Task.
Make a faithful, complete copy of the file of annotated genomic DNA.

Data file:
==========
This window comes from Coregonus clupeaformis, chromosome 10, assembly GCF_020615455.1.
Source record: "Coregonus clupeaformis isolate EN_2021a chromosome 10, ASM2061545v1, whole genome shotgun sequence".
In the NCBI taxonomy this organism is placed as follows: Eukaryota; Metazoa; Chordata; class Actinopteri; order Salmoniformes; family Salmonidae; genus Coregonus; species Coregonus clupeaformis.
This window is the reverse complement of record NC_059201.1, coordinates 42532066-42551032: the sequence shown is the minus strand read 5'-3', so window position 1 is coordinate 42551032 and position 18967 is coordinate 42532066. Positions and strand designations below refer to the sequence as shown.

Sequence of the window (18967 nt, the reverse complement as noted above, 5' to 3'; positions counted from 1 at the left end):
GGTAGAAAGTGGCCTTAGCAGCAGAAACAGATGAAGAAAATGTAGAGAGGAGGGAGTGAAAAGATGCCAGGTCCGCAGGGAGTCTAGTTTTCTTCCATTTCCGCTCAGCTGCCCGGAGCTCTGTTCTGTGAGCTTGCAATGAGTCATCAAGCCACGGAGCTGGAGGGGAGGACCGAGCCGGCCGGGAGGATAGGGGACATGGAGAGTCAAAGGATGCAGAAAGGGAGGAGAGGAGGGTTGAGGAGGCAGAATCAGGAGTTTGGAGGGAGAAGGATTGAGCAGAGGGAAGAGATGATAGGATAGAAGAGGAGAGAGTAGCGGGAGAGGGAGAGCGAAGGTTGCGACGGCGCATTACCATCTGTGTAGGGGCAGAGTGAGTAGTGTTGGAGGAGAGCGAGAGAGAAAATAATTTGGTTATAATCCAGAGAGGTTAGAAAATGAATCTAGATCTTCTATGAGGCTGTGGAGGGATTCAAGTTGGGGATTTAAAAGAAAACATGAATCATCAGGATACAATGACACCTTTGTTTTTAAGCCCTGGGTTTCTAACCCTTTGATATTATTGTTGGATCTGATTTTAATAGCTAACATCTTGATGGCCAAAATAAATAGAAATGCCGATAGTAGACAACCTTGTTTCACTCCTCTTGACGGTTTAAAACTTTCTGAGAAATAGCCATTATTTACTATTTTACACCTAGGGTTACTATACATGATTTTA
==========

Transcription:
This window comes from Coregonus clupeaformis, chromosome 10, assembly GCF_020615455.1.
Source record: "Coregonus clupeaformis isolate EN_2021a chromosome 10, ASM2061545v1, whole genome shotgun sequence".
In the NCBI taxonomy this organism is placed as follows: Eukaryota; Metazoa; Chordata; class Actinopteri; order Salmoniformes; family Salmonidae; genus Coregonus; species Coregonus clupeaformis.
This window is the reverse complement of record NC_059201.1, coordinates 42532066-42551032: the sequence shown is the minus strand read 5'-3', so window position 1 is coordinate 42551032 and position 18967 is coordinate 42532066. Positions and strand designations below refer to the sequence as shown.

Sequence of the window (18967 nt, the reverse complement as noted above, 5' to 3'; positions counted from 1 at the left end):
GGTAGAAAGTGGCCTTAGCAGCAGAAACAGATGAAGAAAATGTAGAGAGGAGGGAGTGAAAAGATGCCAGGTCCGCAGGGAGTCTAGTTTTCTTCCATTTCCGCTCAGCTGCCCGGAGCTCTGTTCTGTGAGCTTGCAATGAGTCATCAAGCCACGGAGCTGGAGGGGAGGACCGAGCCGGCCGGGAGGATAGGGGACATGGAGAGTCAAAGGATGCAGAAAGGGAGGAGAGGAGGGTTGAGGAGGCAGAATCAGGAGTTTGGAGGGAGAAGGATTGAGCAGAGGGAAGAGATGATAGGATAGAAGAGGAGAGAGTAGCGGGAGAGGGAGAGCGAAGGTTGCGACGGCGCATTACCATCTGTGTAGGGGCAGAGTGAGTAGTGTTGGAGGAGAGCGAGAGAGAAAATAATTTGGTTATAATCCAGAGAGGTTAGAAAATGAATCTAGATCTTCTATGAGGCTGTGGAGGGATTCAAGTTGGGGATTTAAAAGAAAACATGAATCATCAGGATACAATGACACCTTTGTTTTTAAGCCCTGGGTTTCTAACCCTTTGATATTATTGTTGGATCTGATTTTAATAGCTAACATCTTGATGGCCAAAATAAATAGAAATGCCGATAGTAGACAACCTTGTTTCACTCCTCTTGACGGTTTAAAACTTTCTGAGAAATAGCCATTATTTACTATTTTACACCTAGGGTTACTATACATGATTTTA